Afrikaanse familie wordt gescheiden door Europese slavenhandelaren (1791-02) by Smith, John RaphaelRijksmuseum
The 'Guinea' Trade
With over 11 million Africans shipped to the Americas the transatlantic slave trade remains the largest forced migration in human history. Known as the 'Guinea' trade, through the lens of Manx traders in Peel we reveal the Island's slaving ties.
From Douglas Head (19th century) by Lucy Emma LynamManx National Heritage
Isle of Man's strategic advantage
From the first importation of 'Guinea goods' into the island in 1718 through to the Revestment Act in 1765, the Isle of Man, with its duty-free ports, was fundamental to the slave trade during the 18th century.
1777 edition of Isle of Man map publication 1695Manx National Heritage
'Three legs' of the slave trade
Between 1742-53, half the ships leaving Liverpool called in at Manx ports to collect goods. The final leg of the transatlantic slave trade also profited the island. Ships returned with rum, sugar and coffee from the West Indies or Virginia bought from the selling of slaves.
Old Bonded Warehouse cellar, Peel by Stephen MooreManx National Heritage
Goods from the New World
These were stored in cellars like this with rum decanted into small casks to await the Manx or Irish boats. Scottish merchants warehoused rum in Peel as well as Douglas, the former being more convenient for smuggling to southern and western Scotland.
Sir George Moore by W.H. WarburtonManx National Heritage
George Moore (1709-87), Manx slave trader
Much of what we know about the island's role in the slave trade comes from the archive of George Moore, merchant and Manx politician. He smuggled goods into the island with his brother Philip. As a prolific letter writer, it is clear he had 'Guinea' contacts in Liverpool.
George Moore's town house was located in Crown Street, Peel. He lived with his wife Catherine and 6 children. The house was reputed to be the finest in Peel. The Moores were just one of a closely-knit network of powerful families who dominated island business and politics.
Petition to enlarge Peel HarbourManx National Heritage
George attempted to politically influence the slave trade. He campaigned (in vain) for the enlargement of Peel harbour to allow more room for the 'commodious' Guinea vessels.
Peel 'extremely convenient'
George’s letter to the Duke of Atholl in 1759 describes Peel as 'extremely convenient to the North Channel through which is found a convenient passage in time of war to America and Africa for the Liverpool, Lancaster and Whitehaven ships.'
Peel Mathematical School by Matthew, HannahManx National Heritage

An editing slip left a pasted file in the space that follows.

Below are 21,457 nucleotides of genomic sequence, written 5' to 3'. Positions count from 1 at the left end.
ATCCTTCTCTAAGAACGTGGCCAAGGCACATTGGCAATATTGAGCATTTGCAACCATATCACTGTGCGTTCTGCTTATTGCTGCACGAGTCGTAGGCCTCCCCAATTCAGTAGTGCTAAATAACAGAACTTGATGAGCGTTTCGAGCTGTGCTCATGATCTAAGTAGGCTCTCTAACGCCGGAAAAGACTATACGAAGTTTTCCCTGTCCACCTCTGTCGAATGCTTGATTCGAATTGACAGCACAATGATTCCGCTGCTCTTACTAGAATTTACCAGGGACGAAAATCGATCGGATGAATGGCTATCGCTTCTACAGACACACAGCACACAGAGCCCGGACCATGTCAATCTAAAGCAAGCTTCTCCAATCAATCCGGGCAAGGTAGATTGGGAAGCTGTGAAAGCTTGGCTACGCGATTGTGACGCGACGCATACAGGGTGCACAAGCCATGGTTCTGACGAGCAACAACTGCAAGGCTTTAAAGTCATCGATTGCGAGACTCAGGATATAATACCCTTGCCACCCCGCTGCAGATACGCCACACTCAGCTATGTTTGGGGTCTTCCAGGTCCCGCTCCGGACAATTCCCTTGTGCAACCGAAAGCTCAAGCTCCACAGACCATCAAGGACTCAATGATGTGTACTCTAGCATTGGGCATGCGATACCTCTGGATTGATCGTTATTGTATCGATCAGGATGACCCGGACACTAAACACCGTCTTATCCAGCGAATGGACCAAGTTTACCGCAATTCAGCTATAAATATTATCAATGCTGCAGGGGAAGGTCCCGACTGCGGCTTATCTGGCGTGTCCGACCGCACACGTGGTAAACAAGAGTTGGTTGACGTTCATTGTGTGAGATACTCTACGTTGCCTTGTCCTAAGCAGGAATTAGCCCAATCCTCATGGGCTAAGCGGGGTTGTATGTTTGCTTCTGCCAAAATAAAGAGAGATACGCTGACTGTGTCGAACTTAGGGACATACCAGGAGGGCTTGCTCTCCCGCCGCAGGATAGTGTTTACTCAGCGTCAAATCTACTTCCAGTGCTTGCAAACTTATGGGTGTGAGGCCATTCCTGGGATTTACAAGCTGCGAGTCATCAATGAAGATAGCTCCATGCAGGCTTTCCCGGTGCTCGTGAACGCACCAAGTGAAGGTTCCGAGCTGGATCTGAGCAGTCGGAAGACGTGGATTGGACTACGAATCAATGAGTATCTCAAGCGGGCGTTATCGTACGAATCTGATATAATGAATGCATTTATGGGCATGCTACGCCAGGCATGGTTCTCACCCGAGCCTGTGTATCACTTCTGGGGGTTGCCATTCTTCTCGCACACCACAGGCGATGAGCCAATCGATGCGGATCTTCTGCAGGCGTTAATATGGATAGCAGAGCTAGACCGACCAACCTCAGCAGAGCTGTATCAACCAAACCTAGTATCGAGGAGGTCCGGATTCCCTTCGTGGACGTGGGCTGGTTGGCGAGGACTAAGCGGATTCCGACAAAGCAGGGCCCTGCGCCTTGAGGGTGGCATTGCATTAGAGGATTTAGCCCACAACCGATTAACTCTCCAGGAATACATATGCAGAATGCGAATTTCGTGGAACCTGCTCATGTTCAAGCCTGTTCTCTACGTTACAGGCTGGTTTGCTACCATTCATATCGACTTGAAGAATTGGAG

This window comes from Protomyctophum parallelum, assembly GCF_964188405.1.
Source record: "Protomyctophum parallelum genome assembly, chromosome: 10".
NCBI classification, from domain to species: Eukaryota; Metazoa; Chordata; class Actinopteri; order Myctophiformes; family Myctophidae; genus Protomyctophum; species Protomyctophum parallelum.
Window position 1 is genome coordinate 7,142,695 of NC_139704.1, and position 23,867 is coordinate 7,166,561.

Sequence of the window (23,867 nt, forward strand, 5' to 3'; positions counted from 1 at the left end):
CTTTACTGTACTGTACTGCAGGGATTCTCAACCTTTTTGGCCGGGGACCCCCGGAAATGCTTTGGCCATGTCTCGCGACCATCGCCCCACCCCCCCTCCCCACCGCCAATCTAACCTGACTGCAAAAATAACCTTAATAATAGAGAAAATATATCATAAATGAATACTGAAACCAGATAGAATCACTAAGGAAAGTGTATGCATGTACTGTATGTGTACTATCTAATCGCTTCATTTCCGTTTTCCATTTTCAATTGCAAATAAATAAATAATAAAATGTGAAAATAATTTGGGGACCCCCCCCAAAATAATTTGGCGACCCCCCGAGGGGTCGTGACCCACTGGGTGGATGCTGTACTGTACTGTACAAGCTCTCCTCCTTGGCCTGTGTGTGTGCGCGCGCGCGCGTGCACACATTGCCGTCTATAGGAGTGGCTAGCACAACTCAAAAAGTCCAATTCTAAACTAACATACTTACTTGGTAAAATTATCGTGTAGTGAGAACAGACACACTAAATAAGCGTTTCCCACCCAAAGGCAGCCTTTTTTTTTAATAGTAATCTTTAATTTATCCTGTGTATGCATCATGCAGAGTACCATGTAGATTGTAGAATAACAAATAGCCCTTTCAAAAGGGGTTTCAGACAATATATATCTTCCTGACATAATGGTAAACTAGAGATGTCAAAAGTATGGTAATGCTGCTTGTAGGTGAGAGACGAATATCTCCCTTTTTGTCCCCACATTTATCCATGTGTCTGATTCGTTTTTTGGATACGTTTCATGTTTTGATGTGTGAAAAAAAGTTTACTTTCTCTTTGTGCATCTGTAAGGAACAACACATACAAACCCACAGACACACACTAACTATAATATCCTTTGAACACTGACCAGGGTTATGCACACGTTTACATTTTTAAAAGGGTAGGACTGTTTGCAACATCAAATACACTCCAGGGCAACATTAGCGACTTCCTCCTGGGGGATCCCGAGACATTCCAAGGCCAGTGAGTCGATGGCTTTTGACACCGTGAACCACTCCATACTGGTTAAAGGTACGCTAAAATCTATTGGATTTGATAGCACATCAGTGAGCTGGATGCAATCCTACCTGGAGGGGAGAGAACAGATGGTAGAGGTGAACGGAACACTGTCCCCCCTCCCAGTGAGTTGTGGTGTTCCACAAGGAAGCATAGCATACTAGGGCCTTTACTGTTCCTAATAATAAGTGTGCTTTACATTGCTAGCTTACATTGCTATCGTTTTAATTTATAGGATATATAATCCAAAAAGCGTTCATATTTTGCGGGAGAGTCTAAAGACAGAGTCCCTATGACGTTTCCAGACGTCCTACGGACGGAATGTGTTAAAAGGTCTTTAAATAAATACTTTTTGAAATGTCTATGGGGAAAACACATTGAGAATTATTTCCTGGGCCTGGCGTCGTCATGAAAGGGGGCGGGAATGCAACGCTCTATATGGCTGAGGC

Mathematical School, Market Street
The Mathematical School in Market Street was founded in 1763 by Rev James Moore, brother of George. The school was erected to teach navigation for 'bringing forward a young man intended for the sea.'
Mathematical School Pupil RegisterManx National Heritage
George Cannon (1766-1811) slave captain
12-year-old George Cannon served on the Rawlinson, sailing from Liverpool to Jamaica. He returned to the island in 1781 as a scholar of the Peel Mathematical School for two years. He left as a ship's carpenter, but returned a 'Guinea Captain'.
Proclamation of the terms of the Act of Revestment (18th century) by unknownManx National Heritage
Impact of Revestment
Following Revestment in 1765 the Island was no longer a free port for trade and many merchants left the island. Over 60 Manx captains commanded vessels throughout the slave trade. After 1765 many Manx mariners went to work on English slave ships.
LIFE Photo Collection
Cannon’s voyage, 1798
Cannon left Liverpool on 8 June 1798. 452 slaves were bought in the Bight of Biafra (Nigeria) and in the Gulf of Guinea islands. The Iris arrived in Jamaica with 414 slaves on 4 November 1798 and returned to Liverpool on 12 April 1799.
James Brown, reformer, journalist and founder of the Isle of Man Times (1815-1881) (19th century) by Joseph William SwynnertonManx National Heritage
James Brown (1815-1881)
The later 18th century witnessed a growing belief in the liberty of the individual. A few decades later, James Brown, grandson of a freed American slave, came to the island and became editor of the Isle of Man Times and campaigned for the popular vote.
Am I Not a Man and a Brother? (c. 1837) by AmericanThe Museum of Fine Arts, Houston
Modern slavery is defined (by the charity Anti-Slavery) as 'the severe exploitation of other people for personal or commercial gain'. Modern slavery is all around us, but often just out of sight. Find out more about modern slavery by going to One World Centre Isle of Man
One World Centre Logo by One World CentreManx National Heritage